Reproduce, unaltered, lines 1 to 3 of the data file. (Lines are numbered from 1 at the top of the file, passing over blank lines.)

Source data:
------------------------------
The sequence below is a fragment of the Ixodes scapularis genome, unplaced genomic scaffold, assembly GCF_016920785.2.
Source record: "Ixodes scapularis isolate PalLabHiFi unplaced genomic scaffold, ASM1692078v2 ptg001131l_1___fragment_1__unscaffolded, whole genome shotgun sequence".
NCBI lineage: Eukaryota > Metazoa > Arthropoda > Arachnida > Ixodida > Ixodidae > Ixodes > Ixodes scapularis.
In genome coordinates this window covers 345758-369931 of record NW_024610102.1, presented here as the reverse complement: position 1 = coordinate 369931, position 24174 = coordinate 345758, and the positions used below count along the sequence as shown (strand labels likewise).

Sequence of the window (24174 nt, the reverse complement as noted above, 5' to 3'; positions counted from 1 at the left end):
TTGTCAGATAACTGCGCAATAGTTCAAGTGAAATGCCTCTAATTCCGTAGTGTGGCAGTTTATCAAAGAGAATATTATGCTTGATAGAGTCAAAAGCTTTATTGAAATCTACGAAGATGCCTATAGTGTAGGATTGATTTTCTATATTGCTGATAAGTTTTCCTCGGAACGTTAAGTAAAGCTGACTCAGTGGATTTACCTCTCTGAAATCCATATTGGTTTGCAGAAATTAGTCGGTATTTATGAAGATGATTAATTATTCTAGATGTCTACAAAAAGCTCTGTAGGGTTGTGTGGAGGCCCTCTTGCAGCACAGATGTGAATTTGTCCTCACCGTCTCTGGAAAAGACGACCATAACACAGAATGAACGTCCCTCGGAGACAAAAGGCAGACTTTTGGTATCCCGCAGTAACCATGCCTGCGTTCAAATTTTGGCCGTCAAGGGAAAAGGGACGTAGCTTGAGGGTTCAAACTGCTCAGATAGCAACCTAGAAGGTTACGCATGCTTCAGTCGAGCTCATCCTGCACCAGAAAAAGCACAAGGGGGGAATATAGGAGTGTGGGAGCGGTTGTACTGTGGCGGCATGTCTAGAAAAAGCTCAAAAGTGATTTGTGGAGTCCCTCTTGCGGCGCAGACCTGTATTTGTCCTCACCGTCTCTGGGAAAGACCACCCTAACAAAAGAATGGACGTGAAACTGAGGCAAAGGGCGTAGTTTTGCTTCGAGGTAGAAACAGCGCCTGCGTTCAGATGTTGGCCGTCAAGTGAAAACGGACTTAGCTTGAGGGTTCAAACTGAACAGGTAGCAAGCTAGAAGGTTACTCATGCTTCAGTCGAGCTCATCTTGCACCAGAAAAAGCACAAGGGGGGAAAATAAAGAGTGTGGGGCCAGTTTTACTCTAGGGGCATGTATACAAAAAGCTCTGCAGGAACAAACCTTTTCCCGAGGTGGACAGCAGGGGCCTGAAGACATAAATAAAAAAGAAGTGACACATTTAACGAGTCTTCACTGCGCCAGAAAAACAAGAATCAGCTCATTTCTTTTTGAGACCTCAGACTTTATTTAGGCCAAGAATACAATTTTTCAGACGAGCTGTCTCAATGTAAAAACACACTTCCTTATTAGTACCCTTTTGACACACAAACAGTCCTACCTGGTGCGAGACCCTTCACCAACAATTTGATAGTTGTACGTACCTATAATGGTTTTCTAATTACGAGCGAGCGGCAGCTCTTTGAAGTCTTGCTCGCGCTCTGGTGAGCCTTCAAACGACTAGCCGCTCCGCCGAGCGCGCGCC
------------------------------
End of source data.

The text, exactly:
The sequence below is a fragment of the Ixodes scapularis genome, unplaced genomic scaffold, assembly GCF_016920785.2.
Source record: "Ixodes scapularis isolate PalLabHiFi unplaced genomic scaffold, ASM1692078v2 ptg001131l_1___fragment_1__unscaffolded, whole genome shotgun sequence".
NCBI lineage: Eukaryota > Metazoa > Arthropoda > Arachnida > Ixodida > Ixodidae > Ixodes > Ixodes scapularis.